The ONLY way I socialise is without him and vice versa.

Because we haven't got a baby sitter!

drjohnsonscat Mon 11-Feb-13 22:32:13

All the hassles of having a babysitter, not knowing if you can rely on them, etc etc, apply to all parents. I think having this explained to single parents as a reason not to get a babysitter is rubbing salt into the wound! We have the same issues but have to do it anyway!

If I think about it, I suppose I do really appreciate my single friends who will come over to mine for an evening. They seem to get it to be honest. I make a point of telling them how much I appreciate them doing this and that one day I'll be free to come over to them or whatever.

sarahseashell Mon 11-Feb-13 22:30:23

hmm but the point is, single parents often have to pay a babysitter if they want to get out of the house/ attend school functions/whatever - therefore they don't have the choice confused

simplesusan Mon 11-Feb-13 22:25:42

I agree with other posters who say babysitting isn't just about the cost.
Personally when mine were younger I would rather go out when dh was in to babysit.
Paying a sitter seemed a waste of money unless it was for an exceptional occasion. It would also be a lot of hassle for me for various reasons. I am also of the mindset that the hassle it involved was hardly worth going out for. I am a homebody though, can't you tell!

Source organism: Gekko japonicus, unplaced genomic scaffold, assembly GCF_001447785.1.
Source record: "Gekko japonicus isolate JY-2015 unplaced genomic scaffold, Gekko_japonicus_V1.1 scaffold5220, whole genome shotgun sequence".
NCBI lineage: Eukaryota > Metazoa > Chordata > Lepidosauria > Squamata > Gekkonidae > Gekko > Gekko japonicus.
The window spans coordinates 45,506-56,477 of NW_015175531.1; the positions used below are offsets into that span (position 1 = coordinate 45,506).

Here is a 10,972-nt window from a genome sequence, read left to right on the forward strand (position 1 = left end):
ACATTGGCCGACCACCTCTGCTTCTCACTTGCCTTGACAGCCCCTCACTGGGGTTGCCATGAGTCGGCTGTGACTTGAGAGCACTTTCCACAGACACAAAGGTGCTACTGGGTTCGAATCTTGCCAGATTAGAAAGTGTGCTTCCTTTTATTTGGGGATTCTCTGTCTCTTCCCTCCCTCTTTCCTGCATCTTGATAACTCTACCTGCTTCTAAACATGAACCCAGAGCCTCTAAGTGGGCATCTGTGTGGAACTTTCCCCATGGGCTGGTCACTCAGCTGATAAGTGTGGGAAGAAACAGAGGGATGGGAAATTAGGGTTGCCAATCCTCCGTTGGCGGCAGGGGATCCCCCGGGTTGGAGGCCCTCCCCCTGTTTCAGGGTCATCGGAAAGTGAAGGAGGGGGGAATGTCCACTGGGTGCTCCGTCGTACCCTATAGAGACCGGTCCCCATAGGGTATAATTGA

I suppose it depends how reliable your babysitter is. i have always been the primary carer and even now my dm just doesn't seem to have the natural ability/instinct (whatever you call it) to look after my dcs well. I often wonder how the hell she managed with me as I still have to explain the simplest of things to her. Such as what will they eat? What time will they eat? Leaving them when they were very young was not easy for me as she was quite poor at doing basic tasks.

Also the 2 income thing is insulting, ok your friends may have lots of spare cash, but lots of 2 parent families are worse off than single parents.

theoriginalandbestrookie Mon 11-Feb-13 22:19:08

OP we have a monthly quiz night with the Mums from Ds's year and it works really well.

About 12 of us are on the distribution list and we meet at 8 for food and then some come later at 9 for the quiz. Sometimes there have been 3 of us there and very, very occasionally 9. Doesn't matter of some people cancel, which inevitably happens and it's an inexpensive night out.

I'd admit I'd have to be really keen to do something if DH was already out for the night. Yes I agree it sucks that you have to pay for a babysitter when you go out, but its £25 for the evening on top of what you spend which is not an expense that I want to pay and yes I sometimes shop in Waitrose.

At least given the age of your DC it's not an expense you will have to shoulder for much longer.

stubbornstains Mon 11-Feb-13 22:10:52

Well no, the OP can't. Because these babysitting circles work on the premise that you babysit for your friends, and your friends babysit for you. Which is lovely.

Meanwhile, who is looking after your own kids?

<tumbleweed, waiting for the penny to drop>

Seriously, the amount of people who have suggested that to me over the last 3 years.... (bangs head on table).

pookamoo Mon 11-Feb-13 21:51:59

I've never used a sitter. I go out when DH is at home, and he rarely goes out when I am at home. DD1 is 4 and just before DD2 was due, PIL happened to be staying for a weekend (they live 3 hours away) and sent us off to a local pub for a meal. Before that, the last time we went out together was DD1's due date.

Oh I think PIL might have babysat one other time they were staying with us, but I can't remember.